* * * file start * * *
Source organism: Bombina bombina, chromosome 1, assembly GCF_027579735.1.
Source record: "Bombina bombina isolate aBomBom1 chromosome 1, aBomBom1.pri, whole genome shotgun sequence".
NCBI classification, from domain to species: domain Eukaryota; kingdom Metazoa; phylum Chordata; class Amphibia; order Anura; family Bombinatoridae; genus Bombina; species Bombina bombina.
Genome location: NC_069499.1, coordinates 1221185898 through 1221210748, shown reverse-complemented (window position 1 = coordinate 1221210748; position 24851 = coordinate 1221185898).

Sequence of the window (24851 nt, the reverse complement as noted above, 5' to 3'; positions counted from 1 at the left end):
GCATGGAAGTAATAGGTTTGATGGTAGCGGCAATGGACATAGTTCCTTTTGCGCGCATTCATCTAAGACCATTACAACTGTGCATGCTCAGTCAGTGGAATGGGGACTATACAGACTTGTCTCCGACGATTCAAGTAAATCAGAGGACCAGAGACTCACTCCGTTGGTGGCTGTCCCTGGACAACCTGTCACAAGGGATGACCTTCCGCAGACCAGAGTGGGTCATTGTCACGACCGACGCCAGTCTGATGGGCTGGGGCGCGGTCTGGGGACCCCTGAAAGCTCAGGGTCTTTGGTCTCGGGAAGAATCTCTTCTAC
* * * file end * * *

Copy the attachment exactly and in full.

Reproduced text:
Source organism: Bombina bombina, chromosome 1, assembly GCF_027579735.1.
Source record: "Bombina bombina isolate aBomBom1 chromosome 1, aBomBom1.pri, whole genome shotgun sequence".
NCBI classification, from domain to species: domain Eukaryota; kingdom Metazoa; phylum Chordata; class Amphibia; order Anura; family Bombinatoridae; genus Bombina; species Bombina bombina.
Genome location: NC_069499.1, coordinates 1221185898 through 1221210748, shown reverse-complemented (window position 1 = coordinate 1221210748; position 24851 = coordinate 1221185898).

Sequence of the window (24851 nt, the reverse complement as noted above, 5' to 3'; positions counted from 1 at the left end):
GCATGGAAGTAATAGGTTTGATGGTAGCGGCAATGGACATAGTTCCTTTTGCGCGCATTCATCTAAGACCATTACAACTGTGCATGCTCAGTCAGTGGAATGGGGACTATACAGACTTGTCTCCGACGATTCAAGTAAATCAGAGGACCAGAGACTCACTCCGTTGGTGGCTGTCCCTGGACAACCTGTCACAAGGGATGACCTTCCGCAGACCAGAGTGGGTCATTGTCACGACCGACGCCAGTCTGATGGGCTGGGGCGCGGTCTGGGGACCCCTGAAAGCTCAGGGTCTTTGGTCTCGGGAAGAATCTCTTCTAC